The weather at Dorrigo National Park can vary from warm to mild to cool, depending on the time of year you visit. The summer months usually have the highest rainfall.

    Spring

    The rainforest is alive with birdlife - walk the Lyrebird Link for a close up view.

    Summer

    Escape the summer heat along one of the waterfall tracks and feel the coolness envelope you.

    Facilities

    Drinking water is not available in this area, so it’s a good idea to bring your own.

    Maps and downloads

    Safety messages

    Bushwalking safety

    If you're keen to head out on a longer walk or a backpack camp, always be prepared. Read these bushwalking safety tips before you set off on a walking adventure in national parks.

    Mobile safety

    Dial Triple Zero (000) in an emergency. Download the Emergency + app before you visit, it helps emergency services locate you using your smartphone's GPS. Please note there is limited mobile phone reception in this park and you’ll need mobile reception to call Triple Zero (000).

    River and lake safety

    The aquatic environment around rivers, lakes and lagoons can be unpredictable. If you're visiting these areas, take note of these river and lake safety tips.

    Prohibited

    Pets

    Pets and domestic animals (other than certified assistance animals) are not permitted. Find out which regional parks allow dog walking and see the pets in parks policy for more information.

    Smoking

    NSW national parks are no smoking areas.

    Visitor centre

    Nearby towns

    Bellingen (15 km)

    Bellingen is a laid-back, tree-lined town with a New Age vibe. It's set in a luxuriant valley beside the Bellinger River.

    www.visitnsw.com

    Coffs Harbour (34 km)

    Coffs Harbour is a coastal city on the North Coast, packed with things to do. It's surrounded by lush forests and national parks.

    www.visitnsw.com

    Dorrigo (7 km)

    Dorrigo is a serene country town and the gateway to Dorrigo National Park. Its close to the edge of the escarpment above the Bellingen Valley.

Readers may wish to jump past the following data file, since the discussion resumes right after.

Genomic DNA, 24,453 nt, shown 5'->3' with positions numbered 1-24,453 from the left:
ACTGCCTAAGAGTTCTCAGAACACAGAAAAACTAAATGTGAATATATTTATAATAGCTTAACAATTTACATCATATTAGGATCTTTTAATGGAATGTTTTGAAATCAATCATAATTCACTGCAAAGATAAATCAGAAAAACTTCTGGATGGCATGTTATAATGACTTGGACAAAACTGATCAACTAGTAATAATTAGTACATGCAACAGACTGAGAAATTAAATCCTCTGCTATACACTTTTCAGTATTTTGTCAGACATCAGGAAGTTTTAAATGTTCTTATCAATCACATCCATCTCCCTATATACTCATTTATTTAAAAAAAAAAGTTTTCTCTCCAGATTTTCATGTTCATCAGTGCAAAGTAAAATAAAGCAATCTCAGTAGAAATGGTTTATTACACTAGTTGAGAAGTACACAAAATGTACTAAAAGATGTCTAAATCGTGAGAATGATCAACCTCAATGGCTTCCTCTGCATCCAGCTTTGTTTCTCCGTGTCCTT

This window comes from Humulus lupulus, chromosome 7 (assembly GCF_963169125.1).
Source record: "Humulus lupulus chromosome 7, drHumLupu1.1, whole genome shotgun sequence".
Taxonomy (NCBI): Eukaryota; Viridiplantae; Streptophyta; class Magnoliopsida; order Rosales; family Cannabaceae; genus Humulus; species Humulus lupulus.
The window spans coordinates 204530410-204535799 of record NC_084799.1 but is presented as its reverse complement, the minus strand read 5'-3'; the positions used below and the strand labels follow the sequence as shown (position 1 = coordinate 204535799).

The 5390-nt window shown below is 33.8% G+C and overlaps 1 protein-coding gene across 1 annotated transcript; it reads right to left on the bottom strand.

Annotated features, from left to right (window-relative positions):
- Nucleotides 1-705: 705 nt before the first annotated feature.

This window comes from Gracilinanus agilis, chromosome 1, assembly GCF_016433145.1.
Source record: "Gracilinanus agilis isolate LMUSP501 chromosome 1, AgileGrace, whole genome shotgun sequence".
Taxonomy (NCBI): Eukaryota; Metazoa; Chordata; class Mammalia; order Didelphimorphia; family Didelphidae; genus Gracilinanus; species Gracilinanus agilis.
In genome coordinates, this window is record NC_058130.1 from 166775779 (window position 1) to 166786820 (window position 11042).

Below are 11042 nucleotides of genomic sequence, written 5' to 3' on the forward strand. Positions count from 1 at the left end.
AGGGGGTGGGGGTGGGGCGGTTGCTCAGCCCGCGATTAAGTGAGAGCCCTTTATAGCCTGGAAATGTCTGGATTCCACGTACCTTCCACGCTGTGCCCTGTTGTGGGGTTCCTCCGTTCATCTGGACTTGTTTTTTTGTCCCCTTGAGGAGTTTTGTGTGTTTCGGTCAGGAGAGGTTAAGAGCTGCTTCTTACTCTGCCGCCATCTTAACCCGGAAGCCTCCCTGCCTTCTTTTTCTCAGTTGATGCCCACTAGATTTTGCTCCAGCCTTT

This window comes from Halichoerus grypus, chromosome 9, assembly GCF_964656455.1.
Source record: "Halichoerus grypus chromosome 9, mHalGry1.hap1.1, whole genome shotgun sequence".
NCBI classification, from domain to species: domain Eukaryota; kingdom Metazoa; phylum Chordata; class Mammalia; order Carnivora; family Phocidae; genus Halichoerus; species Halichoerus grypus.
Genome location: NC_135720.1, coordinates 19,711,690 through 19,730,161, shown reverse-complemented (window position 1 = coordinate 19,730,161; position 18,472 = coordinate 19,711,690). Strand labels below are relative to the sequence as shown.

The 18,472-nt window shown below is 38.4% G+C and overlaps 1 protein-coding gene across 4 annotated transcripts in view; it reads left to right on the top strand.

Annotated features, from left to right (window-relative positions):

www.visitnsw.com

    Learn more

    Blackbutt walking track is in Dorrigo National Park. Here are just some of the reasons why this park is special:

    A wide range of animals

    Australian brush-turkey (Alectura lathami), Dorrigo National Park. Photo: Rob Cleary

    Dorrigo National Park plays home to many different animals, including 30 types of mammals, more than 128 kinds of birds and 44 species of amphibians and reptiles. The dense forest is the ideal hiding place for reptiles, so you'll need to be very quiet and patient in order to catch a glimpse. Look for the southern angle-headed dragon clinging to the trunks of trees along the Wonga walk and the red-necked pademelon on the lawn by the Rainforest Centre.

    • Aboriginal roving ranger at Dorrigo Rainforest Find out more about Dorrigo National Park from an Aboriginal roving ranger. Discover how the Gumbaynggirr People found resources in the rainforest.
    • Kids Gondwana nature play Looking for something for the kids to do, away from the screens? This fun activity in Dorrigo National Park promises to re-engage kids with the natural environment, and be a highlight of the holidays.
    • Lyrebird Link track Lyrebird link is an easy walking track in Dorrigo National Park near Coffs Harbour. It is a great spot for birdwatching and there are picnic and barbecue areas nearby.